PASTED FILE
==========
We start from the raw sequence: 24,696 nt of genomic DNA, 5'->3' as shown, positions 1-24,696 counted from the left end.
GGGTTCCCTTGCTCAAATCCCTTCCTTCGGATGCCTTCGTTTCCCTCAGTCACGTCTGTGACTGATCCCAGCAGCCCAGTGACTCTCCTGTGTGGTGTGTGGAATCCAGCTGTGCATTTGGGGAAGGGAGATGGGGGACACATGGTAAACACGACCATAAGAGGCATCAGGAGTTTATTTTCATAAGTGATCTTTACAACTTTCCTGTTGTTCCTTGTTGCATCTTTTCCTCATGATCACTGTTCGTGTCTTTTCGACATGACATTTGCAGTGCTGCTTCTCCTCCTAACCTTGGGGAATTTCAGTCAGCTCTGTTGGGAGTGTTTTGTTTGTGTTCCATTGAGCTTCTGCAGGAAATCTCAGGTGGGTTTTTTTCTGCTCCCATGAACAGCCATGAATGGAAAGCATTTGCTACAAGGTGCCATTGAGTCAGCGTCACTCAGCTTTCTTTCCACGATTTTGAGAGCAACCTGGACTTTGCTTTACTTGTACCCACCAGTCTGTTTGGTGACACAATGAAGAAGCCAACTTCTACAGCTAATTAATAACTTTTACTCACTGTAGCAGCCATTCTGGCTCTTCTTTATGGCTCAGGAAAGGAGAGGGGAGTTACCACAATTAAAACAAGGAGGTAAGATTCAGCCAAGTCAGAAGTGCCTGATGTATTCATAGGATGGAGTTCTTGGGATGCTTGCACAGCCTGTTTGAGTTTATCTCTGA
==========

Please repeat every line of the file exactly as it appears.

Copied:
We start from the raw sequence: 24,696 nt of genomic DNA, 5'->3' as shown, positions 1-24,696 counted from the left end.
GGGTTCCCTTGCTCAAATCCCTTCCTTCGGATGCCTTCGTTTCCCTCAGTCACGTCTGTGACTGATCCCAGCAGCCCAGTGACTCTCCTGTGTGGTGTGTGGAATCCAGCTGTGCATTTGGGGAAGGGAGATGGGGGACACATGGTAAACACGACCATAAGAGGCATCAGGAGTTTATTTTCATAAGTGATCTTTACAACTTTCCTGTTGTTCCTTGTTGCATCTTTTCCTCATGATCACTGTTCGTGTCTTTTCGACATGACATTTGCAGTGCTGCTTCTCCTCCTAACCTTGGGGAATTTCAGTCAGCTCTGTTGGGAGTGTTTTGTTTGTGTTCCATTGAGCTTCTGCAGGAAATCTCAGGTGGGTTTTTTTCTGCTCCCATGAACAGCCATGAATGGAAAGCATTTGCTACAAGGTGCCATTGAGTCAGCGTCACTCAGCTTTCTTTCCACGATTTTGAGAGCAACCTGGACTTTGCTTTACTTGTACCCACCAGTCTGTTTGGTGACACAATGAAGAAGCCAACTTCTACAGCTAATTAATAACTTTTACTCACTGTAGCAGCCATTCTGGCTCTTCTTTATGGCTCAGGAAAGGAGAGGGGAGTTACCACAATTAAAACAAGGAGGTAAGATTCAGCCAAGTCAGAAGTGCCTGATGTATTCATAGGATGGAGTTCTTGGGATGCTTGCACAGCCTGTTTGAGTTTATCTCTGA